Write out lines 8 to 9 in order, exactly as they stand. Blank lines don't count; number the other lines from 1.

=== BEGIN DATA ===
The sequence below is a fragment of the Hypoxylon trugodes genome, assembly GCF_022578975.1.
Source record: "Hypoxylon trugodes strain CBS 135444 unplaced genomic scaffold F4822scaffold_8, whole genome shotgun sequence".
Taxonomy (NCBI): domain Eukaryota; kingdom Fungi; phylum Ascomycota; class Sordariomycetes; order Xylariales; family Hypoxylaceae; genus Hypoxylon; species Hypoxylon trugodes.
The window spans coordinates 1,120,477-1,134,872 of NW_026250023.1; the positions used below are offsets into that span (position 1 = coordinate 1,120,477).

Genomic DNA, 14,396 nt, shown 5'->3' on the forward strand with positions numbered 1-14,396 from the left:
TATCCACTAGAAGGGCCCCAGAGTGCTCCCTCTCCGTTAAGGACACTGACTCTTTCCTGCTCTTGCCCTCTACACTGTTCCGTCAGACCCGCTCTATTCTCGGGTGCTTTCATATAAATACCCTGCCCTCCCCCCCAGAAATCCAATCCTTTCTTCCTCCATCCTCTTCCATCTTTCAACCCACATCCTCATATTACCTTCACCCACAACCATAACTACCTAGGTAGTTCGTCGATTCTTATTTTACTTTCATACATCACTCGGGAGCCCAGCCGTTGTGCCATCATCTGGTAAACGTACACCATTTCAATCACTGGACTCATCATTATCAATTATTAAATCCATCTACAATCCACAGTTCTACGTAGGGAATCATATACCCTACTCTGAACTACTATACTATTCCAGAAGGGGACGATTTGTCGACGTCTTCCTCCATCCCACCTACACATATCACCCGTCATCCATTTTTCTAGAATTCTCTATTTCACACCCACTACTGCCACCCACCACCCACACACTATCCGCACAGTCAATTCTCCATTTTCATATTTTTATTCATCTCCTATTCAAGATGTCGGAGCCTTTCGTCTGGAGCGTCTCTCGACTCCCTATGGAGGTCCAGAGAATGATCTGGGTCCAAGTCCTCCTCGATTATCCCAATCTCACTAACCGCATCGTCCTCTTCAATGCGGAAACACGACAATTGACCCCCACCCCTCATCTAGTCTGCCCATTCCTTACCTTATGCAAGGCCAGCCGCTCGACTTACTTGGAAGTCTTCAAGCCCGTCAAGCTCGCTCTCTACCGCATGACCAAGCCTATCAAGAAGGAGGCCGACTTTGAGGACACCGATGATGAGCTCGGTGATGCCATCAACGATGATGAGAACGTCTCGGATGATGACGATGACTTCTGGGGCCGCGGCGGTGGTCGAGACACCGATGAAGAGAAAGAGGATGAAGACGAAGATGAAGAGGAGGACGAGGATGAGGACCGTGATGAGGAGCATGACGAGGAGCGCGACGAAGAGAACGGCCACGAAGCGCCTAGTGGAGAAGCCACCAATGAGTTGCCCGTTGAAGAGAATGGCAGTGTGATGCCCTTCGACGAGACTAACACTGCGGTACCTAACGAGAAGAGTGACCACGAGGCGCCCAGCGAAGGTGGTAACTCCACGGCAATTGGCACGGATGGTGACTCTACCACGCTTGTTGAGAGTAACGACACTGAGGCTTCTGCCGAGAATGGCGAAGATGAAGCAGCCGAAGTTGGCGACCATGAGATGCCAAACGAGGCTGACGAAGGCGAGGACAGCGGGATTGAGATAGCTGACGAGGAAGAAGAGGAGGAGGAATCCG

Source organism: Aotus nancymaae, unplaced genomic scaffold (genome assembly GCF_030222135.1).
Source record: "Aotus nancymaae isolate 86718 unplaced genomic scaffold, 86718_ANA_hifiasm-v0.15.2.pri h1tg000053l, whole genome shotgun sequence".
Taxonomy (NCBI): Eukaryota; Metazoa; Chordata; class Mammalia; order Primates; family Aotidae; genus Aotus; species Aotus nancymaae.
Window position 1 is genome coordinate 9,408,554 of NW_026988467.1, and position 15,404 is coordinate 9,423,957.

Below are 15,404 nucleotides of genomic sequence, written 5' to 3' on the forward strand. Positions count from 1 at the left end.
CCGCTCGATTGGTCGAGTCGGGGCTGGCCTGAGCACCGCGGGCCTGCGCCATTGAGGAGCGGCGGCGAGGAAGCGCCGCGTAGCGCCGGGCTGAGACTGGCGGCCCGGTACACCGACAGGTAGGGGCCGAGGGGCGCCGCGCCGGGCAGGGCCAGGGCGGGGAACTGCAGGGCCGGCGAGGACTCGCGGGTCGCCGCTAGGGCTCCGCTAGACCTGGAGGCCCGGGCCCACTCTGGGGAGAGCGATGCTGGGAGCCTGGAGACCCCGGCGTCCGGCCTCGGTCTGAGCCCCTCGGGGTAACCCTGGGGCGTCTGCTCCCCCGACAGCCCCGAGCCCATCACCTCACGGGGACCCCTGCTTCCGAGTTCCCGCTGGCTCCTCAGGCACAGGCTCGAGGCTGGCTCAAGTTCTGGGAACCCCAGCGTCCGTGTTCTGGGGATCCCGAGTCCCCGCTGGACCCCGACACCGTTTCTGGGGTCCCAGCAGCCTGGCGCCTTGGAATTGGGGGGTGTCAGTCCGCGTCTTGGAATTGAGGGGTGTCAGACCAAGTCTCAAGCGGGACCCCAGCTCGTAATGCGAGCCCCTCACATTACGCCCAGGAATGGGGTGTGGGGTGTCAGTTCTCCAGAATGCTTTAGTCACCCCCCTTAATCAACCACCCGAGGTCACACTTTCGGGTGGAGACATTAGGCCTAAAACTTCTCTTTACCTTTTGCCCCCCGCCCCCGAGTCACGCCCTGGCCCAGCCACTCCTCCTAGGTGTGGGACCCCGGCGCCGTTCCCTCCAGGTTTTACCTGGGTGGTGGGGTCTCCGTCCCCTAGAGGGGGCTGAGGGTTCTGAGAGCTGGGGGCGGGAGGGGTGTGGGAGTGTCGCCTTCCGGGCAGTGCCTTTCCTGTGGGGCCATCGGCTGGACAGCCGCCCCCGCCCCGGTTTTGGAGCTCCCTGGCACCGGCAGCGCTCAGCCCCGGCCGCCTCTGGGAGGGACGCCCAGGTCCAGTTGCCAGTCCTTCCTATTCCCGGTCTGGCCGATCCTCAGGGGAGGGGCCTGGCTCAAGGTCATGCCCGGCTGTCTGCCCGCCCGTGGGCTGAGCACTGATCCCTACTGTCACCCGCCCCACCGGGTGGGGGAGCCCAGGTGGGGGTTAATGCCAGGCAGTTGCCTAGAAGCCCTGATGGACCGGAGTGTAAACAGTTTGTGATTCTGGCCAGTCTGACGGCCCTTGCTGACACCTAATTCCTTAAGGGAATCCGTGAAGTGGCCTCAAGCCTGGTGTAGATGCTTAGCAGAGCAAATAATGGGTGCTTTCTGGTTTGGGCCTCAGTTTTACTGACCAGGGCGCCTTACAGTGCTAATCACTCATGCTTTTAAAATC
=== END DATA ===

Source record: "Aotus nancymaae isolate 86718 unplaced genomic scaffold, 86718_ANA_hifiasm-v0.15.2.pri h1tg000053l, whole genome shotgun sequence".
Taxonomy (NCBI): Eukaryota; Metazoa; Chordata; class Mammalia; order Primates; family Aotidae; genus Aotus; species Aotus nancymaae.